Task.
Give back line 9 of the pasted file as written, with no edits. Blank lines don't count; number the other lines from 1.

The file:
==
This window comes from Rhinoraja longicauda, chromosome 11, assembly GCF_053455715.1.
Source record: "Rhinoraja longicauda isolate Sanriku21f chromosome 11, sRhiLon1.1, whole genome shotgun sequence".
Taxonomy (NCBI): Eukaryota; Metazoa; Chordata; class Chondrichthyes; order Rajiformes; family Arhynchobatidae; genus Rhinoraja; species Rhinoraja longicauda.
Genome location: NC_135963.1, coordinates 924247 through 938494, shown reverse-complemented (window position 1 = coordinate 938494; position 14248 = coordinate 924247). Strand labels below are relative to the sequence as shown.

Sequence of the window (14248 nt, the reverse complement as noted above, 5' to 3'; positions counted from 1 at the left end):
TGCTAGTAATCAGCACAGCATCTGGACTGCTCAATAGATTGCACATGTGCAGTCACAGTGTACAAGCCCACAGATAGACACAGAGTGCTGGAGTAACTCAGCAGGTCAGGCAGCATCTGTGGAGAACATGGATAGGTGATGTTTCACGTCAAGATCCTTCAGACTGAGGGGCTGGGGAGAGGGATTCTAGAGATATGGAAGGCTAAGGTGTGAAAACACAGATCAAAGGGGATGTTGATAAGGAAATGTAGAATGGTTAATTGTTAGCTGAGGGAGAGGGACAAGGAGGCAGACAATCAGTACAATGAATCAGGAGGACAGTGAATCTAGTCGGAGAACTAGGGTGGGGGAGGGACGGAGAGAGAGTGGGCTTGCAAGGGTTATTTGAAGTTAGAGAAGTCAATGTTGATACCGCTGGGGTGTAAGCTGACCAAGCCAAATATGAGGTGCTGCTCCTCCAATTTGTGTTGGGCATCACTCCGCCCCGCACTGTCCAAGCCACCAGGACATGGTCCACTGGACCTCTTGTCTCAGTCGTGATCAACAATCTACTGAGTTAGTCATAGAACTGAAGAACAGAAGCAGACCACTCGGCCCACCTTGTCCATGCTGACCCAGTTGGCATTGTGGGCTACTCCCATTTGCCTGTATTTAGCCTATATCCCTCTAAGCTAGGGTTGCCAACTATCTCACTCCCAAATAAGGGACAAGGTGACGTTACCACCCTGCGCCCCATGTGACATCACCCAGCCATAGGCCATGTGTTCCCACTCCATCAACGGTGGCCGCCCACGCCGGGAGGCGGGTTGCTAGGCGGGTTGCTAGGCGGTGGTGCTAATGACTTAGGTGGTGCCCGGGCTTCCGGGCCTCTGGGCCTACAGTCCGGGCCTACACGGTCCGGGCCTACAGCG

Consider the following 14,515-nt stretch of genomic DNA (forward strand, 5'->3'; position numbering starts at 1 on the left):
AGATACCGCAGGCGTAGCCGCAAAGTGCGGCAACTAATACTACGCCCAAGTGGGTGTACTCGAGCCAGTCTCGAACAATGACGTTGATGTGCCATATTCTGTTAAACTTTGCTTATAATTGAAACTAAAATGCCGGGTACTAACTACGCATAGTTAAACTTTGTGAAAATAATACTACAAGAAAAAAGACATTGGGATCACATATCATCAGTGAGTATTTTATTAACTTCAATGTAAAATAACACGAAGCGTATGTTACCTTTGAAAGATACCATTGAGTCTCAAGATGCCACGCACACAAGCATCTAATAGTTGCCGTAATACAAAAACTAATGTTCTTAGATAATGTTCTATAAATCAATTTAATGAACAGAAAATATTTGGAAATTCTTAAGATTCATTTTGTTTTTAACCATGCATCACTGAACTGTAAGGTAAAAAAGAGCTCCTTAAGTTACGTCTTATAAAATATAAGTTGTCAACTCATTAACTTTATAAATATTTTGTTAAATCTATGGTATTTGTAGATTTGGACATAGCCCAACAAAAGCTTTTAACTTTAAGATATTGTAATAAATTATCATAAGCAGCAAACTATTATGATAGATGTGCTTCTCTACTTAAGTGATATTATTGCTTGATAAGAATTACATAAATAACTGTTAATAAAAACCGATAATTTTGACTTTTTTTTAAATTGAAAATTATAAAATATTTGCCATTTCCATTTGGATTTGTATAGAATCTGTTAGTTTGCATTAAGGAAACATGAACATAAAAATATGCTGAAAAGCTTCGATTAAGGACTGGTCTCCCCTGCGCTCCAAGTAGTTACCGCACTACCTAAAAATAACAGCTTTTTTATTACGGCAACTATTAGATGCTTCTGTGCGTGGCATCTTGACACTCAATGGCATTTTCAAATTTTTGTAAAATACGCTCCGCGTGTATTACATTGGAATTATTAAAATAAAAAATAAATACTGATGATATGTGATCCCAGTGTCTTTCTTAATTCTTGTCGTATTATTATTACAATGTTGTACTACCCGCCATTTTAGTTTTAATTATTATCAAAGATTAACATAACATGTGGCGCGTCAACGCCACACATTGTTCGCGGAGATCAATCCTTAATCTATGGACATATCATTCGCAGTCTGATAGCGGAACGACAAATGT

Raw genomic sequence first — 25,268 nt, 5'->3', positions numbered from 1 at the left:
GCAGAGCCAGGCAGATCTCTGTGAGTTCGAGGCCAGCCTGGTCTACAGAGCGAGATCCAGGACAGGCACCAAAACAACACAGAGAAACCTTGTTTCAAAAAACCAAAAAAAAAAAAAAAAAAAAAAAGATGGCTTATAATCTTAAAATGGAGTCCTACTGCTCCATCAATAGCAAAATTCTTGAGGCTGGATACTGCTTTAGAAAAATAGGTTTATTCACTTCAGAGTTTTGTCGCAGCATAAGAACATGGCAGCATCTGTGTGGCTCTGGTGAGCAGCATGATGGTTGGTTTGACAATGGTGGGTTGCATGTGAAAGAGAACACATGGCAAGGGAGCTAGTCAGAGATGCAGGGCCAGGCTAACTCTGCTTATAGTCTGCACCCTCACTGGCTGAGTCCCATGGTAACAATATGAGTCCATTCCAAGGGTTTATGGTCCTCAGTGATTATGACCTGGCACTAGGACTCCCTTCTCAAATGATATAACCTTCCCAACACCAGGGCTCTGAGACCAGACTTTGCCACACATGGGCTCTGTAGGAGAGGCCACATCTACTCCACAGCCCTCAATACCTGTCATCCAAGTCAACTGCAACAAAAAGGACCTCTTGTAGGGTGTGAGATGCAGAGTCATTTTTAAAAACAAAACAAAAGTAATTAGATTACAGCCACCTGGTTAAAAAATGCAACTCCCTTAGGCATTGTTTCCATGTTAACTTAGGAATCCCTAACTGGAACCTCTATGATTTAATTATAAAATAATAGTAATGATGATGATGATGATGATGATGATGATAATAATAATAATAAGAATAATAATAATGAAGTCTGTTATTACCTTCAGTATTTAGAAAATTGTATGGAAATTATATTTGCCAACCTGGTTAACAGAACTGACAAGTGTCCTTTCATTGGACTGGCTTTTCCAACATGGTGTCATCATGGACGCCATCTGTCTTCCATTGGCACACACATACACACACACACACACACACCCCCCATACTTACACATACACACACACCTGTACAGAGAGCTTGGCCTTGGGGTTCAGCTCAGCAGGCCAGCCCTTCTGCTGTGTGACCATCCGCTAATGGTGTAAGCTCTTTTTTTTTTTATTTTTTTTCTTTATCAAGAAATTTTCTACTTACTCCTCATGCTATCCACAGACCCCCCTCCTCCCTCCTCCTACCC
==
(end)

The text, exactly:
Raw genomic sequence first — 25,268 nt, 5'->3', positions numbered from 1 at the left: